Print Friendly, PDF & Email

EDITORIAL ANALYSIS : Phasing out the line, ‘math is not for a girl’

 

Source: The Hindu

 

  • Prelims: Government initiative for Research and higher education(ASER, NEP, GATI, KIRAN, STEM) etc
  • Mains GS Paper I & II: Social empowerment, development and management of social sectors/services related to Education and women empowerment etc

ARTICLE HIGHLIGHTS

  • The representation of females in Science, Technology, Engineering, and Mathematics (STEM) or other math-intensive fields and careers remains far from ‘fair’ or desirable.

 

INSIGHTS ON THE ISSUE

Context

Science, technology, engineering, and mathematics(STEM):

  • STEM was introduced in 2001 by scientific administrators in the S. National Science Foundation (NSF).
  • It is a curriculum based on the idea of educating students in 4 specific disciplines — science, technology, engineering and mathematics.
  • India is one of the countries that produce the highest number of scientists and engineers, the growth of STEM has picked up significantly over the last few years.

 

Reason for low participation of girls:

 

Do girls perform poorly in basic math in comparison to boys?

  • Annual Survey of Education Report (ASER)report:
    • Boys outperform girls in mathematics significantly, which has been persistent over time.
    • The difference in reading scores is
    • There is a considerable variation;
      • In the north Indian States of Uttar Pradesh, Bihar, and Madhya Pradesh, boys outperform girls substantially
      • In south India, girls outperform boys in mathematics.
    • On average, the performance of girls remains worse than that of boys.

 

Cause for concern:

  • Lack of interest
  • Understanding in the subject
  • Implications for future academic and career success.

 

What drives this difference in performance?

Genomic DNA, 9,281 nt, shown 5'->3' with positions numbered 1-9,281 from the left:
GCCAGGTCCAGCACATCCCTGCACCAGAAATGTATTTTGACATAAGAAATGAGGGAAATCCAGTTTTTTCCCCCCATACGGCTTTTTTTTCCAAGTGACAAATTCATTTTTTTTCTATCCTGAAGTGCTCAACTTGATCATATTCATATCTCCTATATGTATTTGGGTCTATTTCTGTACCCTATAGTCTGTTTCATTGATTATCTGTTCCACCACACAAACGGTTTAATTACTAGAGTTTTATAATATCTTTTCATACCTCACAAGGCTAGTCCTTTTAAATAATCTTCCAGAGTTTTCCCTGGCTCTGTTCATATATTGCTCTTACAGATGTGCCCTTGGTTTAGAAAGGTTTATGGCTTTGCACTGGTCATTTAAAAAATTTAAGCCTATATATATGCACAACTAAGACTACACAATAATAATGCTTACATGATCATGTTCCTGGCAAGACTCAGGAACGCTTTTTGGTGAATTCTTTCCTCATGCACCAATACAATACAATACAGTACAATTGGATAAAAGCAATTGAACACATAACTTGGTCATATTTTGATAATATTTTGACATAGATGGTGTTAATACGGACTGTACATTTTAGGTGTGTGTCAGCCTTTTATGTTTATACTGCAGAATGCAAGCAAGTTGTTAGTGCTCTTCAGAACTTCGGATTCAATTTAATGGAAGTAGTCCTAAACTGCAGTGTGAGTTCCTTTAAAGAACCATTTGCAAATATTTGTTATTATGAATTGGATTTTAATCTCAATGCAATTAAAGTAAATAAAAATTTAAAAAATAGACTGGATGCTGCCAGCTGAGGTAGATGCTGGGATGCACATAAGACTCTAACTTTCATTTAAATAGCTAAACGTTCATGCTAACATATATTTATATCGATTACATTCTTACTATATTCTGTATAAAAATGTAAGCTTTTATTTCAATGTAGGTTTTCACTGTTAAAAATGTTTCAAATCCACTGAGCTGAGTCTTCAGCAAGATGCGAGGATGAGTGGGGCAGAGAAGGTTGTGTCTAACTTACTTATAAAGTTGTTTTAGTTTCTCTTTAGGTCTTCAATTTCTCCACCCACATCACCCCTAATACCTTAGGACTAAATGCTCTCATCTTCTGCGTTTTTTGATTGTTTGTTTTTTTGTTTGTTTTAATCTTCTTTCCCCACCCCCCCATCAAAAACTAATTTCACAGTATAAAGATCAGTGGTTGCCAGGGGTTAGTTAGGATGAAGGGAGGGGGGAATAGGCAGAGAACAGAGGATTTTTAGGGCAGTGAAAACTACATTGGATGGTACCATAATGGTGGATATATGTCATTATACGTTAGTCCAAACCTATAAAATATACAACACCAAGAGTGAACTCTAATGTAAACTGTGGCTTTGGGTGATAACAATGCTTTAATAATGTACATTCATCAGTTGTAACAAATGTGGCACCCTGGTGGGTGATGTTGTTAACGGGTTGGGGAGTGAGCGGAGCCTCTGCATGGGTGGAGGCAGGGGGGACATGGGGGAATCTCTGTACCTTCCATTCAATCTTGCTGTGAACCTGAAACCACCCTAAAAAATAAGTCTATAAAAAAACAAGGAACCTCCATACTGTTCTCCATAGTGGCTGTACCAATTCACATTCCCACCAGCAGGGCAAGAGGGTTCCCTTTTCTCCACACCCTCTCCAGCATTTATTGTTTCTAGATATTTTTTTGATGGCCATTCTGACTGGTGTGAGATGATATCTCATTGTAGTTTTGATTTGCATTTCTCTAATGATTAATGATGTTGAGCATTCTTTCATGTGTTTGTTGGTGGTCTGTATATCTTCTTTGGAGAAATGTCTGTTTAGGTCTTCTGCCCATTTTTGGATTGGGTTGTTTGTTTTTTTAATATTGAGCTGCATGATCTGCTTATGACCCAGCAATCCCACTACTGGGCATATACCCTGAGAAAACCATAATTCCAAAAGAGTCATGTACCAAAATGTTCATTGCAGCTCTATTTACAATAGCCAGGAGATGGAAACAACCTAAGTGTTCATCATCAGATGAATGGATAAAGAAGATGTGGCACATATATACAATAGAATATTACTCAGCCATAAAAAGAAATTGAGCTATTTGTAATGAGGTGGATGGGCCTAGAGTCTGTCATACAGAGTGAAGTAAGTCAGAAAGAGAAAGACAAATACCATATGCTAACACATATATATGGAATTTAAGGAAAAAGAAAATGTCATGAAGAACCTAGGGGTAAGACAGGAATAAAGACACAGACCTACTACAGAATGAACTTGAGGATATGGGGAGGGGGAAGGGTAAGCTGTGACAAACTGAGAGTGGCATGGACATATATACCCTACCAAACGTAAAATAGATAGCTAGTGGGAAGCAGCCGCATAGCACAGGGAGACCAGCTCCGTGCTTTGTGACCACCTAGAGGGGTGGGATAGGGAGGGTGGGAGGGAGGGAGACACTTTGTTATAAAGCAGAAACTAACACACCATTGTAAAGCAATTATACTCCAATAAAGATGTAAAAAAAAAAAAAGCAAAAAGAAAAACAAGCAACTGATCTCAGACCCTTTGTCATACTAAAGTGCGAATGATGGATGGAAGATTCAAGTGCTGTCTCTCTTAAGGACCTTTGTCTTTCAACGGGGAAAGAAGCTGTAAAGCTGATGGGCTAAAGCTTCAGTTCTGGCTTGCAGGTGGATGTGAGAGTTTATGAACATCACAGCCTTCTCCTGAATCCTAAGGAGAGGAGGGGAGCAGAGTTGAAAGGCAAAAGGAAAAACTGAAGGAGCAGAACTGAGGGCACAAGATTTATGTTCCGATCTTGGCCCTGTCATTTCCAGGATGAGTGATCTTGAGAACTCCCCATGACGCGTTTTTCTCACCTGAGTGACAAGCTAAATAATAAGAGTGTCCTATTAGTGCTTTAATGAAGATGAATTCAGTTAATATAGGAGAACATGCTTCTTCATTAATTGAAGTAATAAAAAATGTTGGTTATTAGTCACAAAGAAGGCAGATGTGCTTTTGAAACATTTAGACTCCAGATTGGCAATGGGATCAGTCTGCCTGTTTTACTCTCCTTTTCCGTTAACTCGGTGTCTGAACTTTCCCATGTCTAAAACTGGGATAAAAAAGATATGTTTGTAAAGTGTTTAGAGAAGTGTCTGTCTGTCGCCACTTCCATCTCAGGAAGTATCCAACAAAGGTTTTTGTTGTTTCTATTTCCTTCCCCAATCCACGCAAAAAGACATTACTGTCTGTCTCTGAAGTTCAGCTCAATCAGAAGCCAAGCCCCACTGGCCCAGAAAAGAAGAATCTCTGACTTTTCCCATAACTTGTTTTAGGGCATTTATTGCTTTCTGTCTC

• There is a widespread prevalence of the systematic devaluation of girls related to their mathematical aptitude in the classroom, at home, and in society more broadly.
  • The oft-repeated line that “science and math are meant for boys and arts and humanities for girls” is reflective of the kind of stereotyping that parents, relatives/neighbors, and even schoolteachers push.
    • For example: The comment section from a YouTube video on this topic by “Soch by Mohak Mangal” includes hundreds of comments echoing these concerns.

 

Steps taken by the government:

  • Many State and central policies and campaigns show that public policy recognises the discrimination and biases that girls face in enrolling and also continuing school.
  • The National Education Policy 2020 (NEP) acknowledges the need to address several gender-related gaps in schooling.
    • It recognises the existence of continued disparities across all social groups.
    • The need for developing interventions that enhance attendance and academic performance for girls.
    • It stresses the need to implement gender-sensitive training for teachers
    • Establishing a ‘Gender-Inclusive Fund’ for States to utilize in implementing community-based interventions.
  • The National Curriculum Framework for Early Childhood Care and Education (ECCE), developed by the National Council of Educational Research and Training (NCERT), also acknowledges these gender disparities.

 

Way Forward

  • None of the documents explicitly recognises the causes and consequences of gender differences in mathematics learning at early ages.
  • Position paper on the “Teaching of Mathematics” published by the NCERT in 2005:
    • The paper talks about poorer outcomes for girls in mathematics through the devaluation of girls in society.
    • It discusses classroom research, indicating how gendered perceptions and the behavior of teachers might negatively impact how girls view and perform in mathematics in the classroom.
  • The recent policies do not fully acknowledge and address the prevalence and impact of these specific biases and perceptions.
  • Targeted behavioral interventions can curb the gender stereotyping of “math is not for a girl” at the household, societal, and school levels.
  • References to female mathematicians in textbooks, female names, and characters in word problems, and providing exposure to female role models in STEM fields in the course curriculum are among other simple tweaks that are worth trying and likely to be beneficial.
  • There is an urgent need to address this problem to prevent further harm to female education, career choices, and job market opportunities.

 

QUESTION FOR PRACTICE

What are the continued challenges for women in India against time and space?(UPSC 2019) (200 WORDS, 10 MARKS)

Discuss the positive and negative effects of globalization on women in India.(UPSC 2015) (200 WORDS, 10 MARKS)